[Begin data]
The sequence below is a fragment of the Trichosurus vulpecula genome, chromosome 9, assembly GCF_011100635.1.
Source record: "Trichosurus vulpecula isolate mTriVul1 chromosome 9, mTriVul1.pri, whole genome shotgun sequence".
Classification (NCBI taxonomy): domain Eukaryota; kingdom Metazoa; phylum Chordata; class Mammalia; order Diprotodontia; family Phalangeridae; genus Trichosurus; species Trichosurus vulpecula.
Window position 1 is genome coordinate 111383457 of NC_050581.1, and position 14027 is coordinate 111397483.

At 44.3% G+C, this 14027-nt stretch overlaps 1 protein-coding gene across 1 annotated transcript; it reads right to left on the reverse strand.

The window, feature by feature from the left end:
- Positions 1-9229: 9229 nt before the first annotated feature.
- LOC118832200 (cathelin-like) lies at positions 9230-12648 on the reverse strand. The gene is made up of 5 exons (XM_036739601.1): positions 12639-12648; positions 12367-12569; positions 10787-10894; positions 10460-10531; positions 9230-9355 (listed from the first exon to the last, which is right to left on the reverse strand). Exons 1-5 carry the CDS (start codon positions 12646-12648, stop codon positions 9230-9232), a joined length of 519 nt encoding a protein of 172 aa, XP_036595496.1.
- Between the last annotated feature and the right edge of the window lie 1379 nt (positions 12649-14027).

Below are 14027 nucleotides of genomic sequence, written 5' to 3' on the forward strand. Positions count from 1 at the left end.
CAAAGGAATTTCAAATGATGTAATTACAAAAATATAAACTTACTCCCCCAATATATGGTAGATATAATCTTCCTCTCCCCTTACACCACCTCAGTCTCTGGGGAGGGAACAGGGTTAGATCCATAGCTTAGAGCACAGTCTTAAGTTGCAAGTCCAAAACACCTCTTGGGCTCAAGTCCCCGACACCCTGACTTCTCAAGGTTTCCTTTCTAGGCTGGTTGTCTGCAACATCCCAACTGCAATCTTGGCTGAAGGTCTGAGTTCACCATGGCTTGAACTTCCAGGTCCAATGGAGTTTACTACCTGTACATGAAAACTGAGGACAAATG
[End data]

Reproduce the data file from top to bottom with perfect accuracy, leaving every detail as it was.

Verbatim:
The sequence below is a fragment of the Trichosurus vulpecula genome, chromosome 9, assembly GCF_011100635.1.
Source record: "Trichosurus vulpecula isolate mTriVul1 chromosome 9, mTriVul1.pri, whole genome shotgun sequence".
Classification (NCBI taxonomy): domain Eukaryota; kingdom Metazoa; phylum Chordata; class Mammalia; order Diprotodontia; family Phalangeridae; genus Trichosurus; species Trichosurus vulpecula.
Window position 1 is genome coordinate 111383457 of NC_050581.1, and position 14027 is coordinate 111397483.

At 44.3% G+C, this 14027-nt stretch overlaps 1 protein-coding gene across 1 annotated transcript; it reads right to left on the reverse strand.

The window, feature by feature from the left end:
- Positions 1-9229: 9229 nt before the first annotated feature.
- LOC118832200 (cathelin-like) lies at positions 9230-12648 on the reverse strand. The gene is made up of 5 exons (XM_036739601.1): positions 12639-12648; positions 12367-12569; positions 10787-10894; positions 10460-10531; positions 9230-9355 (listed from the first exon to the last, which is right to left on the reverse strand). Exons 1-5 carry the CDS (start codon positions 12646-12648, stop codon positions 9230-9232), a joined length of 519 nt encoding a protein of 172 aa, XP_036595496.1.
- Between the last annotated feature and the right edge of the window lie 1379 nt (positions 12649-14027).

Below are 14027 nucleotides of genomic sequence, written 5' to 3' on the forward strand. Positions count from 1 at the left end.
CAAAGGAATTTCAAATGATGTAATTACAAAAATATAAACTTACTCCCCCAATATATGGTAGATATAATCTTCCTCTCCCCTTACACCACCTCAGTCTCTGGGGAGGGAACAGGGTTAGATCCATAGCTTAGAGCACAGTCTTAAGTTGCAAGTCCAAAACACCTCTTGGGCTCAAGTCCCCGACACCCTGACTTCTCAAGGTTTCCTTTCTAGGCTGGTTGTCTGCAACATCCCAACTGCAATCTTGGCTGAAGGTCTGAGTTCACCATGGCTTGAACTTCCAGGTCCAATGGAGTTTACTACCTGTACATGAAAACTGAGGACAAATG